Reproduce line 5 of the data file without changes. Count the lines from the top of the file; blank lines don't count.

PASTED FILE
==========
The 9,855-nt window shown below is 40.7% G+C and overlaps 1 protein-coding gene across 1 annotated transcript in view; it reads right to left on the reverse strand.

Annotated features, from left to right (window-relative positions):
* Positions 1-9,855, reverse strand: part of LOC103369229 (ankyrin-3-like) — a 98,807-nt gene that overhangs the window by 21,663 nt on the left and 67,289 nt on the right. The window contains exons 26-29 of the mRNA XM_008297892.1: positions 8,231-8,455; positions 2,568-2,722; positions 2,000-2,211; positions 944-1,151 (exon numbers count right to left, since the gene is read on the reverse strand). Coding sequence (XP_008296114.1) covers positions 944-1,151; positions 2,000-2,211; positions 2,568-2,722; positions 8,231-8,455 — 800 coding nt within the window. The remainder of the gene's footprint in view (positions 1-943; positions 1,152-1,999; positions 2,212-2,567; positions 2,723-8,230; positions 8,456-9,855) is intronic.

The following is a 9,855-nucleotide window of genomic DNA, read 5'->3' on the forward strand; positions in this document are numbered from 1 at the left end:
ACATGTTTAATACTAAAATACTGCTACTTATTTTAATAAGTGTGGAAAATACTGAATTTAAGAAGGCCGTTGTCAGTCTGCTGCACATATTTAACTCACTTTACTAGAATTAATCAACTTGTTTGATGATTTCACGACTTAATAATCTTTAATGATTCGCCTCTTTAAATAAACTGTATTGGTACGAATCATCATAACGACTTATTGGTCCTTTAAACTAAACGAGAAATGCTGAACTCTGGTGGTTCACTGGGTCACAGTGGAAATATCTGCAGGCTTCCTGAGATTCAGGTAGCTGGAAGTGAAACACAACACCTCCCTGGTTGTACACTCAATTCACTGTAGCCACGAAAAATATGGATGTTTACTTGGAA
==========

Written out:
ACATGTTTAATACTAAAATACTGCTACTTATTTTAATAAGTGTGGAAAATACTGAATTTAAGAAGGCCGTTGTCAGTCTGCTGCACATATTTAACTCACTTTACTAGAATTAATCAACTTGTTTGATGATTTCACGACTTAATAATCTTTAATGATTCGCCTCTTTAAATAAACTGTATTGGTACGAATCATCATAACGACTTATTGGTCCTTTAAACTAAACGAGAAATGCTGAACTCTGGTGGTTCACTGGGTCACAGTGGAAATATCTGCAGGCTTCCTGAGATTCAGGTAGCTGGAAGTGAAACACAACACCTCCCTGGTTGTACACTCAATTCACTGTAGCCACGAAAAATATGGATGTTTACTTGGAA